Most recently, the question has been asked by CNN’s Fareed Zakaria, on today’s segment of his show, GPS. With retired Air Force General and former CIA Director Michael Hayden as his guest, Mr. Zakaria asked the question whether, given Osama bin Laden’s massive compound in Abbotabad, the suspicious activity surrounding that compound, and its location in a heavily military town just a couple miles from Pakistan’s Military Academy, is the statement of the Pakistani Government to the effect that they didn’t know bin Laden’s whereabouts a credible one?
General Hayden’s reply was telling. His take was that such an assertion was not, in fact, credible. “Strained the limits of credulity” was Hayden’s phrase. General Hayden did, however, hint obliquely at the real problem that exists within Pakistan. That is, that Inter-service Intelligence (ISI), and in some cases, the Pakistani Army, are both to perhaps a much greater extent than realized, powerful entities independent of the Pakistani government. Significantly, the Chief of Staff of the Pakistani Army, General Ashfaq Pervez Kayani, is the former Director General of ISI, and his record in that position is checkered, to say the least. Whether this lack of government control is a situation that is embarrassing to Pakistan, or whether it provides a convenient “plausible deniability” for Musharraf’s Zardari’s government, or allows Islamabad to play both ends against the middle, is unclear. All may simultaneously be true to a greater or lesser extent.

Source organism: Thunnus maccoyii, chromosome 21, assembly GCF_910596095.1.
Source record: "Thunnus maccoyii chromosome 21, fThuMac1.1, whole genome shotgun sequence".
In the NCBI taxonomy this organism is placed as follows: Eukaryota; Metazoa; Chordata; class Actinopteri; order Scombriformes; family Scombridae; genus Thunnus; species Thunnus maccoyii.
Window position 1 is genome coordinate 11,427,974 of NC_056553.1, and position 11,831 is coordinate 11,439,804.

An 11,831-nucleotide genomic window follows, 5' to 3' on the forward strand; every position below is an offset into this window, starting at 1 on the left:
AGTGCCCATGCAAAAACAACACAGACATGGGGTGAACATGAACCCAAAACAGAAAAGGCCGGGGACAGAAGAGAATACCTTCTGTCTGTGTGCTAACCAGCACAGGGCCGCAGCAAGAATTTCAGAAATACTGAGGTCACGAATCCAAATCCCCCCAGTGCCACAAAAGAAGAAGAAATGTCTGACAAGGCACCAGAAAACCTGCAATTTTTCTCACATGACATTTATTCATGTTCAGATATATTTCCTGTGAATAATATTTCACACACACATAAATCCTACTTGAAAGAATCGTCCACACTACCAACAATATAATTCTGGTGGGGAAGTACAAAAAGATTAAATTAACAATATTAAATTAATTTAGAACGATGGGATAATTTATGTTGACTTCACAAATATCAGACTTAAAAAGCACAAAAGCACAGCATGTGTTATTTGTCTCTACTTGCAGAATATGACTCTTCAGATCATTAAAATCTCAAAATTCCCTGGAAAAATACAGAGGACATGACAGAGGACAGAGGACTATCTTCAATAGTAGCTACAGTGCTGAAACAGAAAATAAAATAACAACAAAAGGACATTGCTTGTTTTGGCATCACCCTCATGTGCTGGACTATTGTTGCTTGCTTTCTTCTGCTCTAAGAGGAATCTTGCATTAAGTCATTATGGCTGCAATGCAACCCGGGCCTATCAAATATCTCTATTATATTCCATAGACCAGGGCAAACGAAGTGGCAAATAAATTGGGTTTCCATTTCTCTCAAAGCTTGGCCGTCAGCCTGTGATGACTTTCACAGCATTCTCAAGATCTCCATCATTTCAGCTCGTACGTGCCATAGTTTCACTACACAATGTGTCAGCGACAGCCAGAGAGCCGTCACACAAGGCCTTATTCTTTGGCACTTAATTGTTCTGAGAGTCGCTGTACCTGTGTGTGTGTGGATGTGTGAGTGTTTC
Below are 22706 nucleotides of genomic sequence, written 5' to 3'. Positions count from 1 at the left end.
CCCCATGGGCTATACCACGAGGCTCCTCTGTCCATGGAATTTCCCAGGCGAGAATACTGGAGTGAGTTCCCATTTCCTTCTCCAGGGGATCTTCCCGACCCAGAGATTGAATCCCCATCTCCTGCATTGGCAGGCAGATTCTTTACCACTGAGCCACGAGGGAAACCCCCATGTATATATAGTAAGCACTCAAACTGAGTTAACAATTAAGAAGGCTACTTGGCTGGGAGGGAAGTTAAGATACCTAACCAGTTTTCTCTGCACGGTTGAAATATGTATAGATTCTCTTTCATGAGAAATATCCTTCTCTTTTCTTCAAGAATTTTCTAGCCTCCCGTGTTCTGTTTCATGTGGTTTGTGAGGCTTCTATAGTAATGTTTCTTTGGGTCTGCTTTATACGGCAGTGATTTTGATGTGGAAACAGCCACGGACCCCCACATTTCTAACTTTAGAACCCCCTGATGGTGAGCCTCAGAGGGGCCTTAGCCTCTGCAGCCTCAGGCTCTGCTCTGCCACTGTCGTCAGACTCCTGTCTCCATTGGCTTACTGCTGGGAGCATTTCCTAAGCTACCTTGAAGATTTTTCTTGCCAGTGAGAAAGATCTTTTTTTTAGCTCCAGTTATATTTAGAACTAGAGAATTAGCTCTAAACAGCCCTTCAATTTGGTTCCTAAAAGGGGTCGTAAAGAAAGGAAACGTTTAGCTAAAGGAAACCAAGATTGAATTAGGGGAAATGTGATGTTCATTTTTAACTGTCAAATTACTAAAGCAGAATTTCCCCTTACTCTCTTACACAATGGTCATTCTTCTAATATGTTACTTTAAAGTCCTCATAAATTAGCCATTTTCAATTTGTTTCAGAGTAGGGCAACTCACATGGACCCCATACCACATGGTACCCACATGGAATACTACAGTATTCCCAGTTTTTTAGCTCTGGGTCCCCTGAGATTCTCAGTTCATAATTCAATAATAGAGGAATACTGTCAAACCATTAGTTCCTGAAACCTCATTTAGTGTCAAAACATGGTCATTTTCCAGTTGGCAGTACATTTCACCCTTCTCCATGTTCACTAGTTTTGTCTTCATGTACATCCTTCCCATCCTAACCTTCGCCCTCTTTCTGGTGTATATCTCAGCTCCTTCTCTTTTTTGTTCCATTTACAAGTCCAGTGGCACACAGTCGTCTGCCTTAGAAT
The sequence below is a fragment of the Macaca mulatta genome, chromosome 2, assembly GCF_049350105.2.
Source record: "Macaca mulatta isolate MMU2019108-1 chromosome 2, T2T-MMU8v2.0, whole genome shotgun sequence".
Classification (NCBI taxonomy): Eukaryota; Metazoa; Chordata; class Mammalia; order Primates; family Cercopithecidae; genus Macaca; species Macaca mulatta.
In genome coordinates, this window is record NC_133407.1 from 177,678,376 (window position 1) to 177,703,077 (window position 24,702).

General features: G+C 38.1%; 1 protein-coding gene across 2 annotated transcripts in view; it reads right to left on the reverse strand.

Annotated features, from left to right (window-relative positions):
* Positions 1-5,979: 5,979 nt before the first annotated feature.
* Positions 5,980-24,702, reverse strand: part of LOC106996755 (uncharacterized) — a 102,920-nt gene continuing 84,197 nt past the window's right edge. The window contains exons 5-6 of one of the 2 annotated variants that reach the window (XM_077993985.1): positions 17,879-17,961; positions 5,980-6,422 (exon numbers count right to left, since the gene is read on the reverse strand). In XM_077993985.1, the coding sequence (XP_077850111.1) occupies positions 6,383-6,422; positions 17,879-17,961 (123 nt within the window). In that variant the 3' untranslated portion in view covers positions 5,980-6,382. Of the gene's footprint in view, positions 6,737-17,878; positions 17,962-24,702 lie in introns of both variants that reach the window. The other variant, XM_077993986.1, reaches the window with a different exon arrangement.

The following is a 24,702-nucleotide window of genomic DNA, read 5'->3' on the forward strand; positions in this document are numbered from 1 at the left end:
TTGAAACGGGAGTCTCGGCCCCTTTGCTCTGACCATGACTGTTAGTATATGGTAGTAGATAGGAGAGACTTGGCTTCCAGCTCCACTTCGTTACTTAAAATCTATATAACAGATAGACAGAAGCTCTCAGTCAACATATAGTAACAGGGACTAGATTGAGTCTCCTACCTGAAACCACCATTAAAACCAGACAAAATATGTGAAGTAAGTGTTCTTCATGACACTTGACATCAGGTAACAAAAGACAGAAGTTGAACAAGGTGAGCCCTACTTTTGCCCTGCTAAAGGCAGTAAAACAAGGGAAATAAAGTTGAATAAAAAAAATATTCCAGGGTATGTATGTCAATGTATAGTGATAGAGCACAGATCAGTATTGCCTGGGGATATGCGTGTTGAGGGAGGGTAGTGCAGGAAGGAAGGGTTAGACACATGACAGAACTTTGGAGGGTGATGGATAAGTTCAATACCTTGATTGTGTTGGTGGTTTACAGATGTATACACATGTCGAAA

The exploitation of the intelligence bonanza from bin Laden’s compound could answer some questions, namely how deeply involved in sheltering bin Laden the higher ranks of the Pakistani Army and ISI might have been. Either way, the situation presents a considerable problem for the Obama Administration, as it did for his predecessor. President Obama and his national security team should follow the advice of General Hayden from this afternoon’s interview with Mr. Zakaria, and “go where the facts lead them”. I hope they will do just that, and must believe they will.
Whatever the public statements of the Obama Administration regarding Pakistan and its role in bin Laden’s protection, one has to look carefully at what those statements DO NOT say. For there can be little doubt that the suspicions that began with Colin Powell’s trip to Islamabad in the wake of 9/11, suspicions regarding the reliability of Pakistan as an ally and of Pakistan’s complicity in sheltering and assisting Al Qaeda and Taliban insurgents, have been more than justified. Behind the scenes, that suspicion was the reason that the Obama Administration likely informed Pakistan very belatedly, if at all, regarding the May 1st operation. Which, given Pakistan’s divided sympathies and duplicity in the War on Terror, was the key call to ensure mission success.
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